Cyclohexane, at 20 Torr (2666 Pa) 4.8 n-Hexane, at 20 Torr (2666 Pa) 4.7 Water, at 12 Torr (1600 Pa) 4.7 It wili be apparent to those skilled in the art that the specific embndiments discussed above can be successfully repeated with ingredients equivalent to those generically or specifically set forth above and under variable process conditions.
From the foregoing specification, one skilled in the art can readily ascertain the essential features of this invention and without departing from the spirit and scope thereof can adapt it to various diverse applications.

Claims (12)

CLAIMS:
1. A method for preparing a siliceous porous crystalline ZSM-12 zeolite material having the X-ray diffraction pattern of Table II of the specification, which process comprises a) forming a reaction mixture containing water and a source of alkali metal or alkaline earth metal cations, a source of alumina or gallia, a source of silica or germania and a source of (RN)22+ cations, said mixture having the following composition, in terms of mole ratios of oxides and ions:

OH-/YO2 = 0.10 to 0.40 RN+/(RN++M+) = 0.2 to 0.95 H2O/OH- = 20 to 300 YO2/W2O3 = 40 to 5000 wherein Y is silicon or germanium, W is aluminum or gallium, M+ is alkali metal or alkaline earth metal cation and RN+ is the functional group of a DABCO-Cn-diquat cation (RN)22+ having the formula:

wherein n is 4,5,6 or 10, and b) maintaining the reaction mixture under crystallization conditions until crystals of said zeolite are formed.
2. A method according to Claim 1 wherein the reaction mixture has the following composition:

OH-/YO2 = 0.15 to 0.30 RN+/(RN++M+) = 0.29 to 0.90 H2O/OH- = 50 to 200 YO2/W2O3 = 60 to 500.
3. A process according to Claim 1 wherein the reaction mixture has the following composition:

OH-/YO2 = 0.17 to 0.25 RN+/(RN++M+) = 0.30 to 0.50 H2O/OH- = 80 to 150 YO2/W2O3 = 90 to 300.
4. A process according to Claim 1, 2 or 3 wherein M+ is sodium or potassium.
5. A process according to Claim 1 wherein the DABCO-Cn-diquat cation is derived from a halogen salt obtained by reacting two molecules of diazabicyclo (2,2,2) octane with one molecule of dihalo-n-alkane of the formula:

wherein X is fluorine, chlorine, bromine or iodine and n = 4, 5, 6 or 10.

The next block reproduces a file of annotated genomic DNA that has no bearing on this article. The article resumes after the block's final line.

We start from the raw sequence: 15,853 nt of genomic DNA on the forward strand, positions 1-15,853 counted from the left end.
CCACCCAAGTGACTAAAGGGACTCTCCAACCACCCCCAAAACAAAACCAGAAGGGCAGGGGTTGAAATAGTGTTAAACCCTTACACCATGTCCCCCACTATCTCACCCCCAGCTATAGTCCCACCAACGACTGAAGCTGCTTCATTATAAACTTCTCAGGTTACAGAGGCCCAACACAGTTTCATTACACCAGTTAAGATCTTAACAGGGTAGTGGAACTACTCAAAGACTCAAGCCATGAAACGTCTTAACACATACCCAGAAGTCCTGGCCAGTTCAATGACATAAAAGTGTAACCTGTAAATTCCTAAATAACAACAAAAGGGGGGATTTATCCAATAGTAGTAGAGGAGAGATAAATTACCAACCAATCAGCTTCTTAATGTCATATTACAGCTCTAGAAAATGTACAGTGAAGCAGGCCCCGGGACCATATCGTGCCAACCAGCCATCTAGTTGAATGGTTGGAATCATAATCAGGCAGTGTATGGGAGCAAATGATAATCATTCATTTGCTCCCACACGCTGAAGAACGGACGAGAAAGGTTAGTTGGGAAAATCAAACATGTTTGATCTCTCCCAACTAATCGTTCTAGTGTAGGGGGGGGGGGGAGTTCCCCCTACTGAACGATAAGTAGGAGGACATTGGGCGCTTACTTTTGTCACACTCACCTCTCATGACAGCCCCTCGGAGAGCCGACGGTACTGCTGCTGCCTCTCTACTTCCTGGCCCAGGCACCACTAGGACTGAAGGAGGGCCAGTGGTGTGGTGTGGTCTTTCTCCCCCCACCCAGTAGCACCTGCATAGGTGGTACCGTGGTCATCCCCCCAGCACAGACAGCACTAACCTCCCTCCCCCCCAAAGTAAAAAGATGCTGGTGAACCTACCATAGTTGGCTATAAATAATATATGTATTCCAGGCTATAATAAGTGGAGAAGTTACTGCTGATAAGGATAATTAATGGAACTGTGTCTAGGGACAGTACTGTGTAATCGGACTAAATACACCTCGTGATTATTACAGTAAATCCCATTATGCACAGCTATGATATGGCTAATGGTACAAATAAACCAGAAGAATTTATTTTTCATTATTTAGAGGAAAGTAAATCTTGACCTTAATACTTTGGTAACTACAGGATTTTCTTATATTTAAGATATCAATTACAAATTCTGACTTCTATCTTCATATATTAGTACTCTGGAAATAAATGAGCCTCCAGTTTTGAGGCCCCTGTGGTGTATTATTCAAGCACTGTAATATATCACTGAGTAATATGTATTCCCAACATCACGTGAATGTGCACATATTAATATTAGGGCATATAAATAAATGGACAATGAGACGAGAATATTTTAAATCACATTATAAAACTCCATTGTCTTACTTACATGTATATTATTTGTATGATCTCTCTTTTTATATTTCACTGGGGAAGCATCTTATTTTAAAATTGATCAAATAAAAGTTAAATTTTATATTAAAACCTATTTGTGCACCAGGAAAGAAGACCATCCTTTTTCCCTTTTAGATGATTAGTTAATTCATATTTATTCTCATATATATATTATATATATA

6. A process according to Claim 5 wherein the DABCO-Cn-diquat cation is formed from dibromo-n-pentane.
7. A process according to Claim 1 which comprises the additional steps of recovering the Zeolite ZSM-12 crystals and precalcining said crystals at a temperature of from 300°C to 600°C for a period of from 0.5 to 24 hours.
8. A process according to Claim 7 wherein the precalcined zeolite crystals are treated by ion exchange and/or additional calcination to place said crystals in the hydrogen, ammonium or metal cation form wherein said metal cation is derived from metals of Groups IIA, IIIA, IVA, VIA, IB, IIB, IIIB, IVB, VIB or VIIIA of the Periodic Table.
9. A ZSM-12 zeolite having the characteristic x-ray diffraction pattern of Table II of the specification and having a composition, in the as-synthesized form, in terms of mole ratios of oxides as follows:

(1.0+0.4)[x(RN)20+(1-x)M2/a0] W2O3 (40-5000)YO2:zH2O

wherein x is greater than 0 but less than 1;
z is from 0 to 60;
Y is silicon or germanium;
W is aluminum or gallium;
M is alkali metal or alkaline earth metal of valence a; and (RN)2 is a DABCO-Cn-diquat moiety of the formula wherein n is 4, 5, 6 or 10.
10. A ZSM-12 zeolite according to Claim 9 wherein Y is silicon;
W is aluminum; and M is sodium or potassium.
11. A catalyst composition comprising:
a) from about 1% to 90% by weight of a ZSM-12 zeolite having the characteristic x-ray diffraction pattern of Table II of the specification and having a composition, in the as-synthesized form, in terms of mole ratios of oxides, as follows:

(1.0?0.4)[X(RN)2O+(1-x)M2/aO]:W2O3:(40-5000)YO2:zH2O

wherein x is greater than 0 but less than 1;
z is from 0 to 60;
Y is silicon or germanium;
W is aluminum or gallium;
M is alkali metal or alkaline earth metal of valence a; and (RN)2 is a DABCO-Cn-diquat moiety of the formula wherein n is 4, 5, 6 or 10; and b) from about 10% to 90% by weight of a porous matrix material.
12. A process for converting an organic charge which comprises contacting the same, under conversion conditions, with a catalyst composition comprising the ZSM-12 zeolite of Claim 9.
CA000452059A 1983-04-29 1984-04-16 Synthesis of zsm-12 zeolite Expired CA1214446A (en)